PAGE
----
I should stress that I watch Valeria not for the sex scenes or because I lust after city life but because of the Spanish. I'm a bit unlikely to use calimochada to describe an impromptu picnic or yembé (a sort of tom tom drum apparently) but the four main protagonists, and their pals, use a lot of slangy type words to show how young and modern they are. I'm interested to hear those words particularly as I don't mix with many real Spanish people. I like to think my Spanish is still improving but if the conversation with the tractor driver is anything to go by then I'm obviously deluding myself. Ah well, you win some, you lose some.

Wednesday, August 11, 2021

10,000 steps with hardly moving

Back in April I suspected that I needed a small surgical operation so I made a doctor's appointment. It was a telephone appointment and my doctor said she needed to see me to make a diagnosis. So we met. She agreed with my self diagnosis and she referred me to a surgeon. That's how the family doctors work here in Spain. They basically act as gatekeepers, dealing only with common ailments, passing patients on for anything at all out of the ordinary. So they don't remove warts themselves, they confirm that you have a wart and send you on to someone somewhere who will remove the wart. Often the second doctor, the specialist doctor, confirms the diagnosis of the first doctor and then sets the wheels in process for whatever the next step is. You say my throat hurts, the GP sends you to the ear, nose and throat department where an ear nose and throat doctor tells you that you have polyps (if you have). You are then given another appointment somewhere where someone will cut them out (or do whatever they do with polyps). Actually you never want to need to go to see an ear, nose and throat doctor because the Spanish word for one is an otorrinolaringóloga (woman) or otorrinolaringólogo (man) which is obviously unpronounceable.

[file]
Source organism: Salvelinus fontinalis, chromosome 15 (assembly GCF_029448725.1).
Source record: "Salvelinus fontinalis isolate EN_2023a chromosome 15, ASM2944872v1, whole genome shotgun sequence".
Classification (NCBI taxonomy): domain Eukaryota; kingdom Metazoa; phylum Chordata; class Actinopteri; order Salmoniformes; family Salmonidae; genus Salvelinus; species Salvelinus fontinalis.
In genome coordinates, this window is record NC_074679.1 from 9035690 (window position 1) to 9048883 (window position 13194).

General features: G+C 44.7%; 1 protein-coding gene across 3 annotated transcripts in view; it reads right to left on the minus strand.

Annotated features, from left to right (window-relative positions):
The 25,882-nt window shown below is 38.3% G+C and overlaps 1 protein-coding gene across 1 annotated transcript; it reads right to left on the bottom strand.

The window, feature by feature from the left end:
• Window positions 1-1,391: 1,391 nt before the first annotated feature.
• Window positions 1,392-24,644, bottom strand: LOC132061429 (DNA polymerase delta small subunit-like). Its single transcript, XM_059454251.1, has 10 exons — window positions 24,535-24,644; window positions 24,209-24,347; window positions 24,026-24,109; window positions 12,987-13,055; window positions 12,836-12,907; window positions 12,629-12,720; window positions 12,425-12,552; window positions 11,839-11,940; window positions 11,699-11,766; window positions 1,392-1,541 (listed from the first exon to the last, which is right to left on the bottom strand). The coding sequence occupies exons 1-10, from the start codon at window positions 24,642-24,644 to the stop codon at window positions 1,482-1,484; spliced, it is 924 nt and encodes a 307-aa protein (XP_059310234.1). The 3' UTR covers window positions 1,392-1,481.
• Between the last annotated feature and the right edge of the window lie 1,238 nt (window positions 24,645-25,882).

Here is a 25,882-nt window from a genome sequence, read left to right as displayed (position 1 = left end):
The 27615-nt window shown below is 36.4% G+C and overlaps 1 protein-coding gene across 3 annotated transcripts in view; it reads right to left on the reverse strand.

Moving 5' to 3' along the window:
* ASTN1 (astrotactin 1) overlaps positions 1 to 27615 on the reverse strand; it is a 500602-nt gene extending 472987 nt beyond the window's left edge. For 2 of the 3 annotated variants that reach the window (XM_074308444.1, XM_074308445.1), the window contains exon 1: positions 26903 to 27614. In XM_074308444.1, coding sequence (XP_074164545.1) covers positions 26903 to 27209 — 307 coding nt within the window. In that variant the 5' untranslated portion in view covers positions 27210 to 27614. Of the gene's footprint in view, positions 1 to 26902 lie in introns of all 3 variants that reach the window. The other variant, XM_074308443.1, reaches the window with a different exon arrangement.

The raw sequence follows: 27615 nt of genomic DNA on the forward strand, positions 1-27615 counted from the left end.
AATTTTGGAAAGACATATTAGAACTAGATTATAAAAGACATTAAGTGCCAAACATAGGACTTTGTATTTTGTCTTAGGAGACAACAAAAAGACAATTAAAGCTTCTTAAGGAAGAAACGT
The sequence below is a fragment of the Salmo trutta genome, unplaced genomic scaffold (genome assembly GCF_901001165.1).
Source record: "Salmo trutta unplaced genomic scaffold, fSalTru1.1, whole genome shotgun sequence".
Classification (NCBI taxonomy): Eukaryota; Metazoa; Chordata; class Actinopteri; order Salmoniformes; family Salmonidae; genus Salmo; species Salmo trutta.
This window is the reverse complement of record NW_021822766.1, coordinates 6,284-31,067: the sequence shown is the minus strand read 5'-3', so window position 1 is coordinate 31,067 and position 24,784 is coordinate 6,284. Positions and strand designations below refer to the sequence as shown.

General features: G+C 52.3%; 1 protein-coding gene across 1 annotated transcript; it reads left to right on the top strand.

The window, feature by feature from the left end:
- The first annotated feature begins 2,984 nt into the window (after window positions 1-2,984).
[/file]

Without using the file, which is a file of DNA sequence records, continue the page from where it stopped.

In my case I got to see the surgeon a couple of weeks later. He confirmed the GP's diagnosis and said he would schedule surgery. Something like three months later the health authority writes to me and says they are a bit backed up and that they are contracting out some surgery to private hospitals; would I like to go private? To be honest I don't care whether it's private or state. Good, bad and indifferent doctors work everywhere. Nonetheless I sign on the dotted line.

Later someone rings me from the private hospital and gives me a time to turn up for an appointment. He speaks to me in English. His instructions suggest that I'm going to be the only person at the reception. I can imagine the spotless, gleaming white building and the friendly, smiling receptionist when I walk across the silent entrance way or maybe it'll be like that Cottage Hospital where Alastair Sim uncovered the killers. Cosy with roses around the door.